And when all the wars are done, a butterfly will still be beautiful. -Ruskin Bond, Scenes From A Writer’s Life
Sorry, but this is not about James Bond.
Ruskin Bond is hailed as the most popular children’s author in India, though he writes for all ages: his works include novellas about the Partition of India, a woman with seven husbands, as well as a story about an alcoholic queen. He writes about happiness and sorrow, nature and people. There’s a lot of variety in his writings.
This post, however, is not about the life of Ruskin Bond or his achievements or the number of books he’s sold. This post is about the writer who has inspired and influenced me the most, and who I was lucky enough to meet today at the second edition of the Times Lit Fest.
I’d always heard of Ruskin Bond, but the first time I was introduced to his work was in class eighth, when we had one of his stories, The Blue Umbrella, in our English curriculum. I didn’t think much of the story, though I was rather interested in getting for myself a good-luck charm necklace like Bina, the protagonist.
The next time we met was in class nine, when I saw my classmate – the last one I’d expected to be interested in reading – holding a book. I asked if I could have a look, and when I saw that it was a book about the author’s journal entries, diary excerpts, essays and articles, I arranged to borrow it from her, and finished reading it within a week. The book was Rain in the Mountains: Notes from the Himalayas, which I got signed from him today.
It is a good sound to read by-the rain outside, the quiet within- and, although tin roofs are given to springing unaccountable leaks, there is a feeling of being untouched by, and yet in touch with, the rain. -Ruskin Bond, Rain in the Mountains: Notes from the Himalayas
I had become a fan. I immediately looked up his other works and made it a point to read all those I found interesting. Next year on my birthday, I gifted myself a copy of the book. The impact of the words this time, however, had been very different on me.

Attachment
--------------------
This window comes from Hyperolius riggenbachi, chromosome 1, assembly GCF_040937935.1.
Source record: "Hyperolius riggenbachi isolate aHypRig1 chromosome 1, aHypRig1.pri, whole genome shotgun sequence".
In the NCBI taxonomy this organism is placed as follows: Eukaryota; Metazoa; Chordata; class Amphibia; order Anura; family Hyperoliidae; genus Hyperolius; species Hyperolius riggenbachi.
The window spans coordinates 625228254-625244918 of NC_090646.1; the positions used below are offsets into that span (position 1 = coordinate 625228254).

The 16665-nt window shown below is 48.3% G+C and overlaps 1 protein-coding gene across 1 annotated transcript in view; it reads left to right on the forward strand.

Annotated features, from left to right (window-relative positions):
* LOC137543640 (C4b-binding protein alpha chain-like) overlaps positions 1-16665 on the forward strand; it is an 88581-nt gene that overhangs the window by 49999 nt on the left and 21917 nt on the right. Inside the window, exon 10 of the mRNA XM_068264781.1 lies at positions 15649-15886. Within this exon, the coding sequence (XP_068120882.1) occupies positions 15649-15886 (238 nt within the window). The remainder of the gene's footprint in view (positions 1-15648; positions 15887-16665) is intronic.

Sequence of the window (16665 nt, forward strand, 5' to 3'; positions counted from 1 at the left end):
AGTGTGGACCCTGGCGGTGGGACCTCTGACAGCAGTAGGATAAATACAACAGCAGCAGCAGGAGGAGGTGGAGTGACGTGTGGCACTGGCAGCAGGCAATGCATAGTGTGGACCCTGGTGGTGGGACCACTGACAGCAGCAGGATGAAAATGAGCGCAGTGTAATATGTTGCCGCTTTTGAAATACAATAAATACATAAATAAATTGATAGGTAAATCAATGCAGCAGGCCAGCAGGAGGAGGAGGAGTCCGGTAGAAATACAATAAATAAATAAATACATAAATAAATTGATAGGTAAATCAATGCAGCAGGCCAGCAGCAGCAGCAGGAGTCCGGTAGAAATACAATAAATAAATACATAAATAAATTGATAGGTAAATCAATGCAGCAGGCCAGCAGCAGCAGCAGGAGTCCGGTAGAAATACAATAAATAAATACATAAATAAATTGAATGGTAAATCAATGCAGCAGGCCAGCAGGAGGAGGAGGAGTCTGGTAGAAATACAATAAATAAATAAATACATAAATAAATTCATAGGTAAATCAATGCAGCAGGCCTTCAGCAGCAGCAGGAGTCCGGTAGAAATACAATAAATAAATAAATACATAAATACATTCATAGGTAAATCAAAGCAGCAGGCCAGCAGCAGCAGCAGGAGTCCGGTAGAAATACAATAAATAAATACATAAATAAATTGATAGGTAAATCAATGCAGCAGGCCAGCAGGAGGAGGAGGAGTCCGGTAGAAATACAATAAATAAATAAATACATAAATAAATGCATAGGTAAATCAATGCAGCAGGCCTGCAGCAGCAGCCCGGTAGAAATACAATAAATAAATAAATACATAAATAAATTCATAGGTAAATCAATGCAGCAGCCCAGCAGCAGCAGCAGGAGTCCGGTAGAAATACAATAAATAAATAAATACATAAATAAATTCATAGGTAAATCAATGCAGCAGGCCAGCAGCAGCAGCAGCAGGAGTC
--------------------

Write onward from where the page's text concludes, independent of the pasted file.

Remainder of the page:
The first time I’d read it, it made me look at nature from a different perspective. Bond had the talent of noting the tiniest details – from the way a flower drops to the ground to the interest of a peculiar grasshopper perusing the title of Walt Whitman’s Leaves of Grass on his bookshelf. It was surprising to see there was so much that we missed in the rush of our busy routines, and to be slowed down through Bond’s words was an amazing experience. He made life in little towns look more charming and inviting than life in the metro cities. I would give anything to be there among the hills and the forests of Landour, where he lives.
And then the scent of wet earth rises as though it were giving something beautiful back to the clouds – a blend of all the fragrant things that grow in it.
Bond has written extensively about nature. It fascinates him more than anything else, and if he could have a wish fulfilled, he’d like to have a garden of his own with all kinds of flowers and trees. But his writing extends beyond nature – he has also written about small-town life in the hills, mostly derived from his own experiences of decades spent in Dehradun.